Now the but… I tried your code with all the \ s (weird that my first posted code and my script differ in that sense because I thought I copied the same code but well apparently I didn’t) and with set -e commented, it runs through all the loops and echos what it should echo without executing antsRegistration but if I uncomment that line the script breaks in the first loop interation without any error message. I assume that some of the arguments are wrong?? Or the files are not found? But shouldn’t I get an error message in that case?

Try adding ; echo "RESULT = $?" after the isct_antsRegistration call. That will show you the return code. If its not 0, it’s an error. I would also turn on set -x so you can see exactly what line is dying.

These are C programs so they don’t have as much obvious error handling as python or bash programs. It’s possible your combination of data is hitting some weird corner case that is killing them without being caught.

I’ve made the edits here: (1012 Bytes)

We’re debugging somewhat blindly over here since we don’t have your dataset and your script is tuned to your particular folders. But if you could start a fresh terminal, run that, and copy the entire backlog in to here that would help. You can use the Code quote button like this to make it clear to us:

This is some sample code, written using triple backticks: ``` ... ```

That is the output I get:

+ PATH=/home/tinnermann/sct/bin:/home/tinnermann/bin:/home/tinnermann/bin:/usr/local/bin:/usr/local/bin:/usr/bin:/bin:/usr/games:/local/bin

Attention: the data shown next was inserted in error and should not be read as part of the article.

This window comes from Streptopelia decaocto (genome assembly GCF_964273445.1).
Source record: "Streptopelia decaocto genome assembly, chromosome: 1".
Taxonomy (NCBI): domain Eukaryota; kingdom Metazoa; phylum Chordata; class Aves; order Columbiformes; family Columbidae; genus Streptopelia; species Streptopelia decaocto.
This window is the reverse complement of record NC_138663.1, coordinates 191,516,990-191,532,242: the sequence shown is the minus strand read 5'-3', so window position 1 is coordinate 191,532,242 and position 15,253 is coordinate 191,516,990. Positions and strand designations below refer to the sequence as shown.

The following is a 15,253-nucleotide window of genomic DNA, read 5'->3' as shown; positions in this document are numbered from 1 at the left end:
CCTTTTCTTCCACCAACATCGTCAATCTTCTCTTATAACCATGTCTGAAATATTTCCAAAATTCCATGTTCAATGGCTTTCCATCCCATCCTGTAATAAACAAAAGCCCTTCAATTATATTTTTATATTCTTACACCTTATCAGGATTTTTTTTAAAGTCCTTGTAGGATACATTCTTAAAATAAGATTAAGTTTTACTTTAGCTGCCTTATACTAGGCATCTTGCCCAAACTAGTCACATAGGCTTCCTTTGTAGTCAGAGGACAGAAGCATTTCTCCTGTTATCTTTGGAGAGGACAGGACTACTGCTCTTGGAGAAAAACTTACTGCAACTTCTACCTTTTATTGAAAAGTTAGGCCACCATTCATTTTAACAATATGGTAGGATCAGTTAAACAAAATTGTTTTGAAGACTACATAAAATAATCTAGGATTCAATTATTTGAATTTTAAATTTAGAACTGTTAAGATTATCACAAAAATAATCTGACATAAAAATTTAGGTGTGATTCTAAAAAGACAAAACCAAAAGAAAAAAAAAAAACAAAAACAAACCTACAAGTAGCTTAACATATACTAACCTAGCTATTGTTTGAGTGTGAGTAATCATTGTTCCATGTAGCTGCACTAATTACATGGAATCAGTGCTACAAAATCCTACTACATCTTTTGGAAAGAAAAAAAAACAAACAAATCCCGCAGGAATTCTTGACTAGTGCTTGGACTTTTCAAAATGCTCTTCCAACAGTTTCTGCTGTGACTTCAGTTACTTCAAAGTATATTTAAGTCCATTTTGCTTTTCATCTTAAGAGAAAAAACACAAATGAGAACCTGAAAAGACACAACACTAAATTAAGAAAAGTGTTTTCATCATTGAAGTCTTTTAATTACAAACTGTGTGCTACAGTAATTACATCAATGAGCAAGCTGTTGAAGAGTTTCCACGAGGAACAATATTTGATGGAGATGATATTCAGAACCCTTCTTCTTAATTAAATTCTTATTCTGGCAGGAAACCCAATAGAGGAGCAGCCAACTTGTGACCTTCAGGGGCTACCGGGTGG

+ basedir=/projects/crunchie/remi3/
+ export TMPDIR=/projects/crunchie/remi3/tmp
+ TMPDIR=/projects/crunchie/remi3/tmp
+ listofSubs=(4)
+ for subject in ${listofSubs[@]}
++ printf %02d 4
+ subdir=/projects/crunchie/remi3/Sub04_test
+ echo Sub4
+ for run in {1..8}
+ rundir=/projects/crunchie/remi3/Sub04_test/Run1/sct/
+ echo Run1
+ cd /projects/crunchie/remi3/Sub04_test/Run1/sct/
+ for files in {0..152}
+ echo File0
+ isct_antsRegistration --dimensionality 3 --float 0 --metric 'MeanSquares[fmri_moco_norm_T0000.nii,fmri_moco_norm_T`printf %04d ${files}`.nii,1,32,Regular,0.2]' --output '[X_${files}_,X_${files}_Warped.nii.gz]' --interpolation BSpline --winsorize-image-intensities '[0.005,0.995]' --use-histogram-matching 0 --transform 'Rigid[1]' --shrink-factors 1 --smoothing-sigmas 0 -x mask_fmri_65mm.nii

That is about what I’m seeing too. I assumed the reason it stops is that I don’t have the data, but maybe it doesn’t like the arguments.

cd /projects/crunchie/remi3/Sub04_test/Run1/sct/

Then experiment with changing

isct_antsRegistration --dimensionality 3 --float 0 --metric 'MeanSquares[fmri_moco_norm_T0000.nii,fmri_moco_norm_T`printf %04d ${files}`.nii,1,32,Regular,0.2]' --output '[X_${files}_,X_${files}_Warped.nii.gz]' --interpolation BSpline --winsorize-image-intensities '[0.005,0.995]' --use-histogram-matching 0 --transform 'Rigid[1]' --shrink-factors 1 --smoothing-sigmas 0 -x mask_fmri_65mm.nii